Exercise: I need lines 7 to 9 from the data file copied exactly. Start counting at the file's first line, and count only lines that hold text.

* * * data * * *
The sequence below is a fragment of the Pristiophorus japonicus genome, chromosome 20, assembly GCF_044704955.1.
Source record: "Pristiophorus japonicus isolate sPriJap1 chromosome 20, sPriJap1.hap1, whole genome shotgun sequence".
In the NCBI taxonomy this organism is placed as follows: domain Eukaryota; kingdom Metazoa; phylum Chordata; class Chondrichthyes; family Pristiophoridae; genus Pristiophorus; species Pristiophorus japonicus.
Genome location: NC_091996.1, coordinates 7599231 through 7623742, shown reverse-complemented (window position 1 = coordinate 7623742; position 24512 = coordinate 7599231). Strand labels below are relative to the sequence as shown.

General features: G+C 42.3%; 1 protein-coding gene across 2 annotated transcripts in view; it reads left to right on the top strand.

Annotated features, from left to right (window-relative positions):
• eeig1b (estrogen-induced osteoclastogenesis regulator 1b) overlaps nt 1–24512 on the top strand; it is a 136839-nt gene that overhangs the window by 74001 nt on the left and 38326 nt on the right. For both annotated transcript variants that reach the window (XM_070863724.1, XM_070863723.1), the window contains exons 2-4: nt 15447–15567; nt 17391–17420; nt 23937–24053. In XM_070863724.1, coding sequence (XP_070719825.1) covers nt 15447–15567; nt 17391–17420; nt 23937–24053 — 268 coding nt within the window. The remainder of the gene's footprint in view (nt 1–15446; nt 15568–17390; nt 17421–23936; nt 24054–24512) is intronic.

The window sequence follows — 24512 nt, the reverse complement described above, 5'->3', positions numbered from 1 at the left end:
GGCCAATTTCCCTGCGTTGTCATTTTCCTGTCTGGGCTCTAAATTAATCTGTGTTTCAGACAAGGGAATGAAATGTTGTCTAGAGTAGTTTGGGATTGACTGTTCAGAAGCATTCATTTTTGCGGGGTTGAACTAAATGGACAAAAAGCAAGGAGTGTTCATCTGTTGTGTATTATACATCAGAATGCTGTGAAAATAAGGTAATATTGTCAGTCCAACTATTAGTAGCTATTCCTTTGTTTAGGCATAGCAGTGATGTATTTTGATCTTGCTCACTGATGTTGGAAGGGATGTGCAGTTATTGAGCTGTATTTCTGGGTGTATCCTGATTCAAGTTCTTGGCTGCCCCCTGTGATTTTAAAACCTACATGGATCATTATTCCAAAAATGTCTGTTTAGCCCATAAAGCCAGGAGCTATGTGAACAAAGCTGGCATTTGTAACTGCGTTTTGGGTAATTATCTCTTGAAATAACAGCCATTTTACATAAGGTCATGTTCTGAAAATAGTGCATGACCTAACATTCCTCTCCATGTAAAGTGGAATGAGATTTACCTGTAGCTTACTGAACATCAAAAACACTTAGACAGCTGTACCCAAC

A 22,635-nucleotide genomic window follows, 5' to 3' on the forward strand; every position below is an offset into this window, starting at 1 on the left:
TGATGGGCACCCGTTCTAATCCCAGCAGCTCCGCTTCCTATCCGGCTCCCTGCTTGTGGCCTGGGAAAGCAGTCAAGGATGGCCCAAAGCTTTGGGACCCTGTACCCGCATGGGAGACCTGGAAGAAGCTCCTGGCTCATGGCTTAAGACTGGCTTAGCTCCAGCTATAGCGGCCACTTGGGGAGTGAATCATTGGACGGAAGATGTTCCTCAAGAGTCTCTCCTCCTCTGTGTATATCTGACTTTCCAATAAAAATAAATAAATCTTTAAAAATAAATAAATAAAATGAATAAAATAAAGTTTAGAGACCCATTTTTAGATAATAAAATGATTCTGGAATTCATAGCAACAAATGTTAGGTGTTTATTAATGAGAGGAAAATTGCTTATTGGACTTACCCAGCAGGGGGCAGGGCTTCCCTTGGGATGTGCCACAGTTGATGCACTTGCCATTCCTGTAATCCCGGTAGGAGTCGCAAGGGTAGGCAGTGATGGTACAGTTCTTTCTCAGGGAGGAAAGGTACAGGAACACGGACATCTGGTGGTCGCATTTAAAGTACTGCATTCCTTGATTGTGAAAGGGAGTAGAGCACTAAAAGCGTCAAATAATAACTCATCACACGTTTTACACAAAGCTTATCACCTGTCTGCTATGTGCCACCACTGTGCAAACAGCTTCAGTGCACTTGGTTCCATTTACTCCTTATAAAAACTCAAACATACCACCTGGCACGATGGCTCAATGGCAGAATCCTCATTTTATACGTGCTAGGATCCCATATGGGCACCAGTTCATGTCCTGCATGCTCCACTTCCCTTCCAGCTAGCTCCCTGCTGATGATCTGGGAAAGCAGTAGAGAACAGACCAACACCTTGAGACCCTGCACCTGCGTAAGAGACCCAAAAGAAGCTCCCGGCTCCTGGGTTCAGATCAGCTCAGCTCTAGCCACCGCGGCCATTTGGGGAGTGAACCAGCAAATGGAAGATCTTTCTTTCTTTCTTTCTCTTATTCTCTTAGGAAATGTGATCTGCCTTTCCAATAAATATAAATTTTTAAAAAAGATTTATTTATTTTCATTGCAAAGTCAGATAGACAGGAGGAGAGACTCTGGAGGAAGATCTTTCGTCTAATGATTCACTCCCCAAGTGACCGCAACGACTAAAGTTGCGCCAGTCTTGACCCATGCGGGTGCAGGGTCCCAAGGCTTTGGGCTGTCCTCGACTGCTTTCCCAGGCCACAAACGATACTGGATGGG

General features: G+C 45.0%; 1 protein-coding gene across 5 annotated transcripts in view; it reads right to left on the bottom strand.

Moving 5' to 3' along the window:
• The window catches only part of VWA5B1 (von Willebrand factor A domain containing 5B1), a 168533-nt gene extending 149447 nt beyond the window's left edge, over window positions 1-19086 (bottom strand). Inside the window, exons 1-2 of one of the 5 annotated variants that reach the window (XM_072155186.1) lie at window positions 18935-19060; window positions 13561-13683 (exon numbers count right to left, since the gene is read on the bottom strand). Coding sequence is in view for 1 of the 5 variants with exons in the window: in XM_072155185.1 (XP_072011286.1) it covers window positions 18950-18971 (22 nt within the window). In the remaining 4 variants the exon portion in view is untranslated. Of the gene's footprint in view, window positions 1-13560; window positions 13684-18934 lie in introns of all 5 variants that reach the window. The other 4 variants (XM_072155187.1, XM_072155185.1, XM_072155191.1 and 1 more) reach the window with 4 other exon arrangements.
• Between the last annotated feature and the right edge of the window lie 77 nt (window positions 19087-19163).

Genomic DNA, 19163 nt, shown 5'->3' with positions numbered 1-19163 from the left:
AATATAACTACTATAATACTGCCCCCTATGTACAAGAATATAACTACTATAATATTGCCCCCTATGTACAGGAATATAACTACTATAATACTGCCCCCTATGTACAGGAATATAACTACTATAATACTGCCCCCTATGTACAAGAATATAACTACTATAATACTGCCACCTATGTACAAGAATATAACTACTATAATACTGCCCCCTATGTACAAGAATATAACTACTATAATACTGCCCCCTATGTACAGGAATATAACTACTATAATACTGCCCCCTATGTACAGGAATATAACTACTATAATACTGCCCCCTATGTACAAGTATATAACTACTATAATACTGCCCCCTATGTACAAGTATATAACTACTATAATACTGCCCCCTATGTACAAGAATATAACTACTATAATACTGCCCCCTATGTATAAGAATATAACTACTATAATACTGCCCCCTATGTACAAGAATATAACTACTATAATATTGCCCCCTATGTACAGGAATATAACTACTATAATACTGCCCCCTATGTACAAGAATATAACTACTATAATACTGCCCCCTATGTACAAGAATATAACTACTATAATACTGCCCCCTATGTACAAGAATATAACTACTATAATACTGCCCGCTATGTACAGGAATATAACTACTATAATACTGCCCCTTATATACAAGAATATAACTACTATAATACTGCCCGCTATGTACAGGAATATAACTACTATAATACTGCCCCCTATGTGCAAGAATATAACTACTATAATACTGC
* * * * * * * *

• eeig1b (estrogen-induced osteoclastogenesis regulator 1b) overlaps nt 1–24512 on the top strand; it is a 136839-nt gene that overhangs the window by 74001 nt on the left and 38326 nt on the right. For both annotated transcript variants that reach the window (XM_070863724.1, XM_070863723.1), the window contains exons 2-4: nt 15447–15567; nt 17391–17420; nt 23937–24053. In XM_070863724.1, coding sequence (XP_070719825.1) covers nt 15447–15567; nt 17391–17420; nt 23937–24053 — 268 coding nt within the window. The remainder of the gene's footprint in view (nt 1–15446; nt 15568–17390; nt 17421–23936; nt 24054–24512) is intronic.

The window sequence follows — 24512 nt, the reverse complement described above, 5'->3', positions numbered from 1 at the left end:
GGCCAATTTCCCTGCGTTGTCATTTTCCTGTCTGGGCTCTAAATTAATCTGTGTTTCAGACAAGGGAATGAAATGTTGTCTAGAGTAGTTTGGGATTGACTGTTCAGAAGCATTCATTTTTGCGGGGTTGAACTAAATGGACAAAAAGCAAGGAGTGTTCATCTGTTGTGTATTATACATCAGAATGCTGTGAAAATAAGGTAATATTGTCAGTCCAACTATTAGTAGCTATTCCTTTGTTTAGGCATAGCAGTGATGTATTTTGATCTTGCTCACTGATGTTGGAAGGGATGTGCAGTTATTGAGCTGTATTTCTGGGTGTATCCTGATTCAAGTTCTTGGCTGCCCCCTGTGATTTTAAAACCTACATGGATCATTATTCCAAAAATGTCTGTTTAGCCCATAAAGCCAGGAGCTATGTGAACAAAGCTGGCATTTGTAACTGCGTTTTGGGTAATTATCTCTTGAAATAACAGCCATTTTACATAAGGTCATGTTCTGAAAATAGTGCATGACCTAACATTCCTCTCCATGTAAAGTGGAATGAGATTTACCTGTAGCTTACTGAACATCAAAAACACTTAGACAGCTGTACCCAAC